Spin-Off Brands Are on the Rise

Specialty retailers like Ann Taylor, Gap and J.Crew use secondary lines to help fuel growth.
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Specialty retailers like Ann Taylor, Gap and J.Crew use secondary lines to help fuel growth.
The look of Lou & Grey, ANN Inc.'s latest brand.

The look of Lou & Grey, ANN Inc.'s latest brand.

ANN Inc., the company that owns Ann Taylor and Loft, had a lot of news to report last week. Not only were fourth quarter and fiscal year sales up, but earnings nearly doubled in 2013. The company also announced a major restructuring. It laid off 100 employees in redundant positions, saving $25 million along the way.

But for shoppers, the big news was that ANN is adding a third label to its roster. Lou & Grey, a loungewear line that came to life within LOFT shop-in-shops, will open four standalone stores this year. (It'll also have a designated space in all 537 Loft locations -- for now.)

"The strategic realignment builds on our ongoing initiatives to expand our omni-channel capabilities, enhance the productivity of our store fleet, grow our international presence, and develop new categories of growth, including the launch of the Lou & Grey brand," ANN CEO Kay Krill said in a statement. So while Lou & Grey is just one part of ANN's overall strategies, it's a significant one. It's also an indication of a bigger movement happening in specialty retail: the rise of the spin-off brand.

Secondary labels are nothing new. Free People, after all, sprung from the racks of Urban Outfitters. (In fact, Urban was originally named Free People when it opened in Philadelphia in 1970. It reemerged as an Urban in-house brand in 1984, and eventually got its own stores in the early aughts.) Banana Republic joined Gap in 1983. Eleven years later, Gap opened affordable chain Old Navy under the purview of Mickey Drexler. (Another interesting tidbit: Old Navy started out as "Gap Warehouse" in 1993.)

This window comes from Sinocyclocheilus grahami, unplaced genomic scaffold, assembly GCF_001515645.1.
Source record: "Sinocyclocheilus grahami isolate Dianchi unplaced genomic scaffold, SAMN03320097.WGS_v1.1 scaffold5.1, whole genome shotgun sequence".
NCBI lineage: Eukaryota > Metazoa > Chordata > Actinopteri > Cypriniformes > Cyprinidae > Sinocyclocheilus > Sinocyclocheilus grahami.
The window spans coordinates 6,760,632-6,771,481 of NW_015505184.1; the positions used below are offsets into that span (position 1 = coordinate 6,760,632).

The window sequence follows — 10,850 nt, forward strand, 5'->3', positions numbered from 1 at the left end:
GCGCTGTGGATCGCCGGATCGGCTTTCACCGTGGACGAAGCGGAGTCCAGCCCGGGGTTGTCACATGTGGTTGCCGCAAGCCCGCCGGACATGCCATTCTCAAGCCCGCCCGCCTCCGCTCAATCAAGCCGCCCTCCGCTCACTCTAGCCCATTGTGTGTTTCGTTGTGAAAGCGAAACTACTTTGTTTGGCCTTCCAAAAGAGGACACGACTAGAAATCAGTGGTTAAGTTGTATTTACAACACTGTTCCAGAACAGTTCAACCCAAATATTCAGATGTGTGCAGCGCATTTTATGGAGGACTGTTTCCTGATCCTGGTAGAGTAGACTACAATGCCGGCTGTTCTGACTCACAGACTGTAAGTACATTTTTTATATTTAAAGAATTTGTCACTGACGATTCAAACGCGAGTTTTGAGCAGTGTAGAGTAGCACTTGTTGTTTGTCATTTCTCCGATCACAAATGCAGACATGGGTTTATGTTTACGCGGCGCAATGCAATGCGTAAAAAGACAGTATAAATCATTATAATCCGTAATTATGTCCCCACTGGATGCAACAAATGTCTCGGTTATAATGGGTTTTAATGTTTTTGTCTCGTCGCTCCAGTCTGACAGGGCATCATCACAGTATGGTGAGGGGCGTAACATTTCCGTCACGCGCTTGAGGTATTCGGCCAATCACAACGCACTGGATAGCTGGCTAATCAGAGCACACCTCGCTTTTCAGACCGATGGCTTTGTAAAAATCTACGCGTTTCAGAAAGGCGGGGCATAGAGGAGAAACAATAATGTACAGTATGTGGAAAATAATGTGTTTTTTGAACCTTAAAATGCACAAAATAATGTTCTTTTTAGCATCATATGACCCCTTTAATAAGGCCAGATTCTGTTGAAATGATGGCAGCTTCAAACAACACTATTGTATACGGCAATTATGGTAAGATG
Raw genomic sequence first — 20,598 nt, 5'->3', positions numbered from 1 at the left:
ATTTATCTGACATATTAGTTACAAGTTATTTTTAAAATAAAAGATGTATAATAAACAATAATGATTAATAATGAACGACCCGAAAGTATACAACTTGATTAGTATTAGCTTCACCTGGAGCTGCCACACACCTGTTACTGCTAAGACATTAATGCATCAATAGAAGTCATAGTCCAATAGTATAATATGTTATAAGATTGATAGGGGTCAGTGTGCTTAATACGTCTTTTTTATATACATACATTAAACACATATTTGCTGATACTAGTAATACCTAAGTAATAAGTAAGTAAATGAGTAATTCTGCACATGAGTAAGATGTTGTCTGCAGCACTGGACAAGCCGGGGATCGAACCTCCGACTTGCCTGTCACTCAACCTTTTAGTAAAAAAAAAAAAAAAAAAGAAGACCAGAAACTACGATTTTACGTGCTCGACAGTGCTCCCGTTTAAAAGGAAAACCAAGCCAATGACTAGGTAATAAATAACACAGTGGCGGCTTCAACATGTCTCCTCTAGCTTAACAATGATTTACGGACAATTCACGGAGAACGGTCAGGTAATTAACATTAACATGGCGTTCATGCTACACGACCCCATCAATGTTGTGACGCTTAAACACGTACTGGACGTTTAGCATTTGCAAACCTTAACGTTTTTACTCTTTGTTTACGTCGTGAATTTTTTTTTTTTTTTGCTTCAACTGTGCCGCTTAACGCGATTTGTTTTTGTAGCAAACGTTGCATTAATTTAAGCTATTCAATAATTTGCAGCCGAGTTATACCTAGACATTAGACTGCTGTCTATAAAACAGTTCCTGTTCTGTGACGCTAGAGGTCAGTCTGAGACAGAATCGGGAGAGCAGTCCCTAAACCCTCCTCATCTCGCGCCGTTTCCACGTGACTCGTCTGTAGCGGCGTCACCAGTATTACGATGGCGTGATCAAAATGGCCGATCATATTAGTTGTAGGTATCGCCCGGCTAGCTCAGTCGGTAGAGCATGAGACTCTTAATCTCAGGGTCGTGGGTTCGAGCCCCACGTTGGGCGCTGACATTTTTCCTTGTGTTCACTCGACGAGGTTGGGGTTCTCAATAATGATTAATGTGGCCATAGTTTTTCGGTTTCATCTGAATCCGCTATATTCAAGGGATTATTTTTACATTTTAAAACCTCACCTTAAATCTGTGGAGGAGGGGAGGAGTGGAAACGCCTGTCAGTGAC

But the approach is more popular than ever. As specialty retailers face more and more competition from fast-fashion (Zara, H&M, Forever 21) and online retailers (Nasty Gal, ASOS), spin-off brands have become more ubiquitous. Ann Taylor has Loft -- which it launched in 1996 -- and now Lou & Grey. J.Crew has Madewell and Kate Spade has Kate Spade Saturday. Much like a contemporary collection does for a ready-to-wear designer, these spin-off brands are often targeted toward a younger demographic. The goal -- as of the last half-decade, at least -- seems to be to appeal to your core customer in a new way, but also to attract shoppers who have traditionally spent their money at teen retailers or fast-fashion houses.

"A number of specialty apparel retailers have realized they must incubate new brands, as opposed to viewing their historical mono brand focus as the only one the customer wants," says analyst Brian Sozzi, CEO of Belus Capital Advisors. "They're attempting to give consumers a reason to shop their physical stores once again with a new brand that creates all sorts of positive, buzzy experiences that will hopefully be plastered on social media."

In the majority of the cases, the strategy has worked. Quarterly sales at LOFT often exceed Ann Taylor by $100 million. Gap has benefited from having brands at varied price points: one will pick up the slack for another during different retail cycles. There was so much buzz around Kate Spade Saturday that the company quickly nixed its plans to launch in Japan only, where it now has six stores. A U.S. e-commerce launch was shortly followed by pop-up events. Now, there are permanent Kate Spade Saturday stores in New York, Los Angeles and Houston, with more on the way. And while Madewell, a heritage brand relaunched by J.Crew in 2006, is obviously not the juggernaut that its sister brand J.Crew has become, it certainly has a following amongst "influencers": ie, editors, bloggers and fashion-forward customers.

But are spin-off brands the big answer to specialty retail's problems? After all, malls are still closing, the Internet is still chugging and brand loyalty is a virtual thing of the past. "It's a mostly harmless strategy," says Robert Passikoff, founder of New York-based retail consulting firm Brand Keys. "But it's borrowed equity. If you're successfully engaging people and making a lot of money, then you don't have to do a spin-off. Companies are not spending as much time as they need to be looking at their core brands."